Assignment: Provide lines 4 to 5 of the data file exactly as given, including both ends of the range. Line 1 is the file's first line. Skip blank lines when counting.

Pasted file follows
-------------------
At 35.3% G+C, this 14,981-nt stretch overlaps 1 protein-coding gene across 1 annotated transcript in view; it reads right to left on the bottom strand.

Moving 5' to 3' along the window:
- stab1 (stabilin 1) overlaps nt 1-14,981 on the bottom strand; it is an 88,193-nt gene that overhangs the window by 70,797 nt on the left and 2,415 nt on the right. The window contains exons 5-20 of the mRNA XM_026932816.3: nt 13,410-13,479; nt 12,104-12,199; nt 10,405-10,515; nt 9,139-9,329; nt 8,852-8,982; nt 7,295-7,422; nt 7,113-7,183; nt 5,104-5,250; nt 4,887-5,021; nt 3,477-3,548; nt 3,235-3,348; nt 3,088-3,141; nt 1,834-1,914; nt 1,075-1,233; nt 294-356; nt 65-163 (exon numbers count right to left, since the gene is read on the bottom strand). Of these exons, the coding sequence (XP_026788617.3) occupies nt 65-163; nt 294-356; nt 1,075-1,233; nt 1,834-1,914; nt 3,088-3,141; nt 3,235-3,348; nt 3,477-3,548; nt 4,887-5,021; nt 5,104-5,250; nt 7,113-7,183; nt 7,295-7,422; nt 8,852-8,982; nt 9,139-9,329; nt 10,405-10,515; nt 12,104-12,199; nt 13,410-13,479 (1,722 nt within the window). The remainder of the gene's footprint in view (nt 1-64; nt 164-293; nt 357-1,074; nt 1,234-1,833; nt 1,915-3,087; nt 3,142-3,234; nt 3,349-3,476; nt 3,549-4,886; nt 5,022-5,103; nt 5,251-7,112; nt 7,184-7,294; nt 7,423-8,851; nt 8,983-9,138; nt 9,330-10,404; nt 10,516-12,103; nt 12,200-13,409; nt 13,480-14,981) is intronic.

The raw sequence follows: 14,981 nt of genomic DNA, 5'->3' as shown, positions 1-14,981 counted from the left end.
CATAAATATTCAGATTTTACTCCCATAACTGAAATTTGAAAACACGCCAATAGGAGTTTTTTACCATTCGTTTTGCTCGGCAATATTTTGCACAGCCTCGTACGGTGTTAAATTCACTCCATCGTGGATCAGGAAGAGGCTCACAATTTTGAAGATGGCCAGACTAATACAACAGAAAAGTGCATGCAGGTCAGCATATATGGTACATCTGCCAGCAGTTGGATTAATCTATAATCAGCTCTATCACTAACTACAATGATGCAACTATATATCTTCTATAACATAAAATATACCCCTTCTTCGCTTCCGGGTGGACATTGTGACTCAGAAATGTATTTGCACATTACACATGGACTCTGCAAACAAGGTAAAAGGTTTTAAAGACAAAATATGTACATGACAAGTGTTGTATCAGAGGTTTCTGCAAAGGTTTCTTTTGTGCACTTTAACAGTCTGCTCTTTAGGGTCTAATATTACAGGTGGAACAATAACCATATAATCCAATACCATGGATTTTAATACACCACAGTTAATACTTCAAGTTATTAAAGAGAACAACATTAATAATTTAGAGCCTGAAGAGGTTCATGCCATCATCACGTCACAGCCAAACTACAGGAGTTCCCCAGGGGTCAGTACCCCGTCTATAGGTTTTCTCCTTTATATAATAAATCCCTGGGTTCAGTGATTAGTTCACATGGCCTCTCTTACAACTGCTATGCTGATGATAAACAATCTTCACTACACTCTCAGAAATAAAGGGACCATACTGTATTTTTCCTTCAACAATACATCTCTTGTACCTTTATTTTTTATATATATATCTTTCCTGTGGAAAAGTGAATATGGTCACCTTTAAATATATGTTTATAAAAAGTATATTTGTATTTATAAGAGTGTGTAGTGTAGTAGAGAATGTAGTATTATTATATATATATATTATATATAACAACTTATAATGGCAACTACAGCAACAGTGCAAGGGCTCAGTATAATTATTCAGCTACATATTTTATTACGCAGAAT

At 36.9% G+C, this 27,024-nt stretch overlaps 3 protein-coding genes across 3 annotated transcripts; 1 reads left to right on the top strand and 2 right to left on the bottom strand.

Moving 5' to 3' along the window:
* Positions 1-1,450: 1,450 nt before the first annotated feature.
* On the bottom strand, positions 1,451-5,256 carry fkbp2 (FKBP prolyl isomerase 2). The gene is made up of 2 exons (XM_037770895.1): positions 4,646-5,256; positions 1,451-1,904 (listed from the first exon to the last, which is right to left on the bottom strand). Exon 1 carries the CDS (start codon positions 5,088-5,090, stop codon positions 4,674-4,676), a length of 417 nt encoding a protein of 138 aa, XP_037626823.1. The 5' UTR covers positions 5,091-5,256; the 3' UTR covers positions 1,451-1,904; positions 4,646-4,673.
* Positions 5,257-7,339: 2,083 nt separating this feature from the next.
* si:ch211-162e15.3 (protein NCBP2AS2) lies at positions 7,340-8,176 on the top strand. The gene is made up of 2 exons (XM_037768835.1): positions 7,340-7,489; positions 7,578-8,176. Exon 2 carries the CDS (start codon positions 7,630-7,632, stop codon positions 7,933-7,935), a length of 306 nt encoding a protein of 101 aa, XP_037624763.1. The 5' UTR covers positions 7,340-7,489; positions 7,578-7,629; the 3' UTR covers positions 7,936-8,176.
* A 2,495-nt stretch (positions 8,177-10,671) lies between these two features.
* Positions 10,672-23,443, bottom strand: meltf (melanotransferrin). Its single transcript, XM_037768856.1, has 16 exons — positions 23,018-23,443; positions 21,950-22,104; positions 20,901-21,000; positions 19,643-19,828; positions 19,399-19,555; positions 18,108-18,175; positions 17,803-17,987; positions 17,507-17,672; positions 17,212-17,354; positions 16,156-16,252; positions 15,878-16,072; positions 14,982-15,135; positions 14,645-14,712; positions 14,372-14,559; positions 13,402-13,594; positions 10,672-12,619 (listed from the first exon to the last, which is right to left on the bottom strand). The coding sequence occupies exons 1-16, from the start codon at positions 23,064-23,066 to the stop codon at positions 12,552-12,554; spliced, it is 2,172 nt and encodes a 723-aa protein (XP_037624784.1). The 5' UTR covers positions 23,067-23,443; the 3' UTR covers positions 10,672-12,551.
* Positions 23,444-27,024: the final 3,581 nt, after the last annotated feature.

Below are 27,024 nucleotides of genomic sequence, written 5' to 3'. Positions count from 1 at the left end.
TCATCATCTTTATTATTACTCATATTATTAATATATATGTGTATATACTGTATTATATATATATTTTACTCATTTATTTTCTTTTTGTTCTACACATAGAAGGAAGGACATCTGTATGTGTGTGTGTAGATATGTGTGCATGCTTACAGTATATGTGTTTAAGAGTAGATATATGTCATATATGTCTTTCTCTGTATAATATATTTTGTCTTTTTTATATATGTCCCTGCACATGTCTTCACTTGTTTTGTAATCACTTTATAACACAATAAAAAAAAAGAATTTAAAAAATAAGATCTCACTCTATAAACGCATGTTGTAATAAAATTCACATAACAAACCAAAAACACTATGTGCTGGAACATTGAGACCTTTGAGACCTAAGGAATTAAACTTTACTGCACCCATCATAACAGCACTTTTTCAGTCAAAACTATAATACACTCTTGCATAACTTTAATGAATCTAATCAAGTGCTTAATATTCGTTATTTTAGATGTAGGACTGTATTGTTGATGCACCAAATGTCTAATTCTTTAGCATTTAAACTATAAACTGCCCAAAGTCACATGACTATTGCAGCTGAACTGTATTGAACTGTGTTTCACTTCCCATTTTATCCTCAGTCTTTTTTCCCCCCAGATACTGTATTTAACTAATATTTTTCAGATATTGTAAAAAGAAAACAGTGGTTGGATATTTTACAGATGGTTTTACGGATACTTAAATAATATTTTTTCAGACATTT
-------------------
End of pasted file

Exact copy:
The raw sequence follows: 14,981 nt of genomic DNA, 5'->3' as shown, positions 1-14,981 counted from the left end.
CATAAATATTCAGATTTTACTCCCATAACTGAAATTTGAAAACACGCCAATAGGAGTTTTTTACCATTCGTTTTGCTCGGCAATATTTTGCACAGCCTCGTACGGTGTTAAATTCACTCCATCGTGGATCAGGAAGAGGCTCACAATTTTGAAGATGGCCAGACTAATACAACAGAAAAGTGCATGCAGGTCAGCATATATGGTACATCTGCCAGCAGTTGGATTAATCTATAATCAGCTCTATCACTAACTACAATGATGCAACTATATATCTTCTATAACATAAAATATACCCCTTCTTCGCTTCCGGGTGGACATTGTGACTCAGAAATGTATTTGCACATTACACATGGACTCTGCAAACAAGGTAAAAGGTTTTAAAGACAAAATATGTACATGACAAGTGTTGTATCAGAGGTTTCTGCAAAGGTTTCTTTTGTGCACTTTAACAGTCTGCTCTTTAGGGTCTAATATTACAGGTGGAACAATAACCATATAATCCAATACCATGGATTTTAATACACCACAGTTAATACTTCAAGTTATTAAAGAGAACAACATTAATAATTTAGAGCCTGAAGAGGTTCATGCCATCATCACGTCACAGCCAAACTACAGGAGTTCCCCAGGGGTCAGTACCCCGTCTATAGGTTTTCTCCTTTATATAATAAATCCCTGGGTTCAGTGATTAGTTCACATGGCCTCTCTTACAACTGCTATGCTGATGATAAACAATCTTCACTACACTCTCAGAAATAAAGGGACCATACTGTATTTTTCCTTCAACAATACATCTCTTGTACCTTTATTTTTTATATATATATCTTTCCTGTGGAAAAGTGAATATGGTCACCTTTAAATATATGTTTATAAAAAGTATATTTGTATTTATAAGAGTGTGTAGTGTAGTAGAGAATGTAGTATTATTATATATATATATTATATATAACAACTTATAATGGCAACTACAGCAACAGTGCAAGGGCTCAGTATAATTATTCAGCTACATATTTTATTACGCAGAAT